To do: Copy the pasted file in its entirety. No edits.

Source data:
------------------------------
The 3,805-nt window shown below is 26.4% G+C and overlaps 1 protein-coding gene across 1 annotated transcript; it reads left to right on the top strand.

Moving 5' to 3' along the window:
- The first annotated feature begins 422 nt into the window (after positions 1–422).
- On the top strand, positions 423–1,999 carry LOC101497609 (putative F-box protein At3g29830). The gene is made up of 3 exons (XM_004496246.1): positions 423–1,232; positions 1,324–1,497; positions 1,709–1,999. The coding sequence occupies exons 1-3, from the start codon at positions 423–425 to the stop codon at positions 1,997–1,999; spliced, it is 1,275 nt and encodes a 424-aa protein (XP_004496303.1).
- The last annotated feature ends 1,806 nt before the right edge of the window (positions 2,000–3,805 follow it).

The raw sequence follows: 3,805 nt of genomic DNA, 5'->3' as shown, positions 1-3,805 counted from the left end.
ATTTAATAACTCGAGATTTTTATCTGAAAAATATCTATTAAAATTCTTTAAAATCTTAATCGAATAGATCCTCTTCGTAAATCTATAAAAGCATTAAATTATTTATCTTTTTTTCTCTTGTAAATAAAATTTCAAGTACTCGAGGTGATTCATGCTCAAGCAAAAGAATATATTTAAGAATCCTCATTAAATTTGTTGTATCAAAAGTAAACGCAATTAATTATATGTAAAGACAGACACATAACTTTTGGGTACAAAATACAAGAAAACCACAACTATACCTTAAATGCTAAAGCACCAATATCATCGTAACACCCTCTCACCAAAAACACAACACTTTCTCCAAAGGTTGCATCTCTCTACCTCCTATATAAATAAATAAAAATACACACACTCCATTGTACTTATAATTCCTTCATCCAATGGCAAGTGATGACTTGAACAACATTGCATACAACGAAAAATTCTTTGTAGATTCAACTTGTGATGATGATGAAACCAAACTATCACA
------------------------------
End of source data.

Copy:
The 3,805-nt window shown below is 26.4% G+C and overlaps 1 protein-coding gene across 1 annotated transcript; it reads left to right on the top strand.

Moving 5' to 3' along the window:
- The first annotated feature begins 422 nt into the window (after positions 1–422).
- On the top strand, positions 423–1,999 carry LOC101497609 (putative F-box protein At3g29830). The gene is made up of 3 exons (XM_004496246.1): positions 423–1,232; positions 1,324–1,497; positions 1,709–1,999. The coding sequence occupies exons 1-3, from the start codon at positions 423–425 to the stop codon at positions 1,997–1,999; spliced, it is 1,275 nt and encodes a 424-aa protein (XP_004496303.1).
- The last annotated feature ends 1,806 nt before the right edge of the window (positions 2,000–3,805 follow it).

The raw sequence follows: 3,805 nt of genomic DNA, 5'->3' as shown, positions 1-3,805 counted from the left end.
ATTTAATAACTCGAGATTTTTATCTGAAAAATATCTATTAAAATTCTTTAAAATCTTAATCGAATAGATCCTCTTCGTAAATCTATAAAAGCATTAAATTATTTATCTTTTTTTCTCTTGTAAATAAAATTTCAAGTACTCGAGGTGATTCATGCTCAAGCAAAAGAATATATTTAAGAATCCTCATTAAATTTGTTGTATCAAAAGTAAACGCAATTAATTATATGTAAAGACAGACACATAACTTTTGGGTACAAAATACAAGAAAACCACAACTATACCTTAAATGCTAAAGCACCAATATCATCGTAACACCCTCTCACCAAAAACACAACACTTTCTCCAAAGGTTGCATCTCTCTACCTCCTATATAAATAAATAAAAATACACACACTCCATTGTACTTATAATTCCTTCATCCAATGGCAAGTGATGACTTGAACAACATTGCATACAACGAAAAATTCTTTGTAGATTCAACTTGTGATGATGATGAAACCAAACTATCACA